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Adam Bowlby, a resident of this Province since 1815, dates his birth in Wilmot, county Annapolis, Nova Scotia, March 29, 1792. His father, Richard Bowlby, a native of New Jersey, was a U. E. loyalist, and a volunteer for a short time during the rebellion of the American colonies, and was a captain in the war of 1812-14. His grandfather was from Nottinghamshire, England, and his mother from Sheffield. Adam received a common English education; came to Upper Canada in 1815 against his father’s wishes, who, under the circumstances, would render the son no assistance. He made his home two or three years with his uncle, Thomas Bowlby, in Norfolk county; took up land on lake Erie, two miles from Otter Creek, doing settler’s duties on it; traded it for land at Windham, which he subsequently disposed of; and bought 450 acres in Townsend, where he lived for twenty-one years, adding to his land from time to time, until he had between 2,000 and:3,000 acres, and was richer than his father. He served as magistrate and district councilor several years; was orderly sergeant under his father in 1812-14, and Captain of the Waterford company during the rebellion of 1837-38.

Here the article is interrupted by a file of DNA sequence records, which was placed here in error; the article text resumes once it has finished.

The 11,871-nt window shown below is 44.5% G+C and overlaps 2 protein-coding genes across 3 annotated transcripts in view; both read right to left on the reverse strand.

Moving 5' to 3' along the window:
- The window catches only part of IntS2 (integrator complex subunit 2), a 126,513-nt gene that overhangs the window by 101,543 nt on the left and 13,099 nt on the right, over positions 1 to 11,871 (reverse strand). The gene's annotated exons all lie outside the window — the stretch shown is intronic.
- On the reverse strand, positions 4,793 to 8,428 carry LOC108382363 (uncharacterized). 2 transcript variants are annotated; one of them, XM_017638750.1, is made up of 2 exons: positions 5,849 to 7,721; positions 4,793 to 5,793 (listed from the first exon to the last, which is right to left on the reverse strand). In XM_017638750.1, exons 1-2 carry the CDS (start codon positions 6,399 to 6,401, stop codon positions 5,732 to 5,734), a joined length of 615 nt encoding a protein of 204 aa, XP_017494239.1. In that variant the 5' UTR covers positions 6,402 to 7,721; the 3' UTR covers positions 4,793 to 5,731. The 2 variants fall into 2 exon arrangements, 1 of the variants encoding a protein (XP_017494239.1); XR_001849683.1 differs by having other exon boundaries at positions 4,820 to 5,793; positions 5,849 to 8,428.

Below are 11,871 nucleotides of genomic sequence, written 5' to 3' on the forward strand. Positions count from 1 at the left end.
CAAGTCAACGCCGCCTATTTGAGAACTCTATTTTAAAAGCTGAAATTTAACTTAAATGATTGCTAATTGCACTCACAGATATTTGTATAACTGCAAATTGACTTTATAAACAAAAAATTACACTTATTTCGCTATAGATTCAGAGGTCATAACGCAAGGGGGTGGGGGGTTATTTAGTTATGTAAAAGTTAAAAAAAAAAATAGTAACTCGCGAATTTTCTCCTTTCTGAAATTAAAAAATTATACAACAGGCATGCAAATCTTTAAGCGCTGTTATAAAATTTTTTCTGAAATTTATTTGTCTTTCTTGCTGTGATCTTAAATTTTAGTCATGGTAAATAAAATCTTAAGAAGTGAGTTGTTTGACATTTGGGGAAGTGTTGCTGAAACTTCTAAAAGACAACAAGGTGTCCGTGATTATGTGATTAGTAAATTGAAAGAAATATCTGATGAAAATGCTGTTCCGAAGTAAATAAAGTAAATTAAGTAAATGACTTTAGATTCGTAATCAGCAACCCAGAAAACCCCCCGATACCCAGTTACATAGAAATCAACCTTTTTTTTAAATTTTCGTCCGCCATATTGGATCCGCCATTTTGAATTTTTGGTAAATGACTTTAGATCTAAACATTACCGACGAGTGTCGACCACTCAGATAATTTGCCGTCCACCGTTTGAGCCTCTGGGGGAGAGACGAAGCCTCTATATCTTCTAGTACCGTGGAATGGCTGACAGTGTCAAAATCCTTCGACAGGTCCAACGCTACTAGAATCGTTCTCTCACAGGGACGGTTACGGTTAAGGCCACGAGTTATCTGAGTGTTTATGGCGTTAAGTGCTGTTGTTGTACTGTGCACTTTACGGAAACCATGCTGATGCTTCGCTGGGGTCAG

About 1844 Mr. Bowlby gave his property in Townsend largely to his second son, the only farmer in the family, and his only daughter; removed to Waterford, same county, and bought fifty acres of land adjoining the village, disposing of it some years afterwards, giving most of it to his sons. He was for seventeen consecutive years treasurer of a masonic lodge, in the county of Norfolk.
Of late years Mr. Bowlby has lived with his children, first one and then another. The climate at Berlin agrees with him best, and it is not unlikely that he may end his days here. He is approaching his 90th year, and does not like to travel. He is slightly deaf, yet clear headed for a man of his years, and quite interesting in conversation. He was placed in independent circumstances years ago.
His wife, whom he chose in 1819, and who was Elizabeth Sovereign, from New Jersey, died in 1866, leaving six children, all well settled. Alfred, the eldest son, is a physician and
surgeon at Waterford; William has the old homestead at Townsend; David Sovereign, is a physician and surgeon in Berlin; Ward Hamilton is a barrister, and LL.B., and county attorney and clerk of the peace for Waterloo; John Wedgewood, is a barrister and LL.B., at Brantford, and Mary Ursula is the wife of Col. Walker Powell, of Ottawa, Adjutant-General of the Dominion of Canada.